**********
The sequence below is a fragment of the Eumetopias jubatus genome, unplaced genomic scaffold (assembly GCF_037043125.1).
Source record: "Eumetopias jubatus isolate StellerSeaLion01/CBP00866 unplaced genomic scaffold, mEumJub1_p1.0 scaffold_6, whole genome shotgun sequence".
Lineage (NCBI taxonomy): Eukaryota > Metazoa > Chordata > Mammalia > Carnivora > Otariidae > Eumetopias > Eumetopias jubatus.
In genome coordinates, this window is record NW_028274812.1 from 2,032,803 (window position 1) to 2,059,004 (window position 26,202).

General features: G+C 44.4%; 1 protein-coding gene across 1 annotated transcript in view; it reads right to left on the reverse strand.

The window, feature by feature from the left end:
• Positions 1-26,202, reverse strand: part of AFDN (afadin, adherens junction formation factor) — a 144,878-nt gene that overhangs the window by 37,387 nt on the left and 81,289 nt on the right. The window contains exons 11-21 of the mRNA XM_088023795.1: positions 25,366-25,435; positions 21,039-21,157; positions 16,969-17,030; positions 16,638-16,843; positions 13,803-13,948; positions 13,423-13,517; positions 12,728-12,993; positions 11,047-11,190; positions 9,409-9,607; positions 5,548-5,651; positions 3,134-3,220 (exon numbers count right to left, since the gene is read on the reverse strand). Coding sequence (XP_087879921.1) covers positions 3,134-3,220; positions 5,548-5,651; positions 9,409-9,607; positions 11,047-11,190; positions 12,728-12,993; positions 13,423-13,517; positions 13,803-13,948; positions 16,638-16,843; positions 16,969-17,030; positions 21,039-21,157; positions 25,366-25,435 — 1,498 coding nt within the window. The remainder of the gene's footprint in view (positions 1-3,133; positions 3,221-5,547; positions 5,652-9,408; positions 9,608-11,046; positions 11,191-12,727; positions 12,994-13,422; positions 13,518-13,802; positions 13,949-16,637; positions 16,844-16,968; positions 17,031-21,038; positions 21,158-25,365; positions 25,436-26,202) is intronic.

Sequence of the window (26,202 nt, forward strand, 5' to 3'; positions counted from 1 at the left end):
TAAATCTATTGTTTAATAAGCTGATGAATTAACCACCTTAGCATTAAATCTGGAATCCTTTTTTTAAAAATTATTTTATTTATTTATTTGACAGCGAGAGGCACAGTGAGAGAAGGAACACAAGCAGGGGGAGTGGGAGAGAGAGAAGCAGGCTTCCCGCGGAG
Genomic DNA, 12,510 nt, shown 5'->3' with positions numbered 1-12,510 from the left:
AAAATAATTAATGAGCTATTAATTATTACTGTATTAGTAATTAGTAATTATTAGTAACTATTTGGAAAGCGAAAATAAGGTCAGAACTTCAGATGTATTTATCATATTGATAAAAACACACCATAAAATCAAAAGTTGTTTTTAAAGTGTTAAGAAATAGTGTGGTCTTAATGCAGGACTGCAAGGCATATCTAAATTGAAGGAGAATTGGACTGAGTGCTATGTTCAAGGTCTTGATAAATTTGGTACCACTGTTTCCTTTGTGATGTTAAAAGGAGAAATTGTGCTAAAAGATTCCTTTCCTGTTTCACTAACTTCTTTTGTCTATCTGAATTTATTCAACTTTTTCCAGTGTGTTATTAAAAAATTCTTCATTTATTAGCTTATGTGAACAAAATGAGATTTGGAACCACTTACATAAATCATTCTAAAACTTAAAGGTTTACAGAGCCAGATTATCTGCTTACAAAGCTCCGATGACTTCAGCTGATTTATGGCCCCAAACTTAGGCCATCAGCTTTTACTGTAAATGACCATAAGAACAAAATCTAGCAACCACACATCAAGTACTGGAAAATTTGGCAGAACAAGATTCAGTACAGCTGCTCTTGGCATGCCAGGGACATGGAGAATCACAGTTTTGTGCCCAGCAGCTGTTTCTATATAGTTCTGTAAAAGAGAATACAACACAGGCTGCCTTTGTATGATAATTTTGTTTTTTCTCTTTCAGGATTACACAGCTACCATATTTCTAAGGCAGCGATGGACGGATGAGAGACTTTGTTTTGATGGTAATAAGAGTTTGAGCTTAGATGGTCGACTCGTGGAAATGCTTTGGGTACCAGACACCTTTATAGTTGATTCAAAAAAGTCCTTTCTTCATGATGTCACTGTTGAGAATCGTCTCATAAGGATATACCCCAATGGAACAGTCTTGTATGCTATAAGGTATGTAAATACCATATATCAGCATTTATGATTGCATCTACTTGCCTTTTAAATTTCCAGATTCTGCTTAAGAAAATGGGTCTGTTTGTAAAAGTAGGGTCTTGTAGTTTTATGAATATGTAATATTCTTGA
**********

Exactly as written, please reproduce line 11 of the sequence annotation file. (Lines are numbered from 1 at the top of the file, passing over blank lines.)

AAAATAATTAATGAGCTATTAATTATTACTGTATTAGTAATTAGTAATTATTAGTAACTATTTGGAAAGCGAAAATAAGGTCAGAACTTCAGATGTATTTATCATATTGATAAAAACACACCATAAAATCAAAAGTTGTTTTTAAAGTGTTAAGAAATAGTGTGGTCTTAATGCAGGACTGCAAGGCATATCTAAATTGAAGGAGAATTGGACTGAGTGCTATGTTCAAGGTCTTGATAAATTTGGTACCACTGTTTCCTTTGTGATGTTAAAAGGAGAAATTGTGCTAAAAGATTCCTTTCCTGTTTCACTAACTTCTTTTGTCTATCTGAATTTATTCAACTTTTTCCAGTGTGTTATTAAAAAATTCTTCATTTATTAGCTTATGTGAACAAAATGAGATTTGGAACCACTTACATAAATCATTCTAAAACTTAAAGGTTTACAGAGCCAGATTATCTGCTTACAAAGCTCCGATGACTTCAGCTGATTTATGGCCCCAAACTTAGGCCATCAGCTTTTACTGTAAATGACCATAAGAACAAAATCTAGCAACCACACATCAAGTACTGGAAAATTTGGCAGAACAAGATTCAGTACAGCTGCTCTTGGCATGCCAGGGACATGGAGAATCACAGTTTTGTGCCCAGCAGCTGTTTCTATATAGTTCTGTAAAAGAGAATACAACACAGGCTGCCTTTGTATGATAATTTTGTTTTTTCTCTTTCAGGATTACACAGCTACCATATTTCTAAGGCAGCGATGGACGGATGAGAGACTTTGTTTTGATGGTAATAAGAGTTTGAGCTTAGATGGTCGACTCGTGGAAATGCTTTGGGTACCAGACACCTTTATAGTTGATTCAAAAAAGTCCTTTCTTCATGATGTCACTGTTGAGAATCGTCTCATAAGGATATACCCCAATGGAACAGTCTTGTATGCTATAAGGTATGTAAATACCATATATCAGCATTTATGATTGCATCTACTTGCCTTTTAAATTTCCAGATTCTGCTTAAGAAAATGGGTCTGTTTGTAAAAGTAGGGTCTTGTAGTTTTATGAATATGTAATATTCTTGA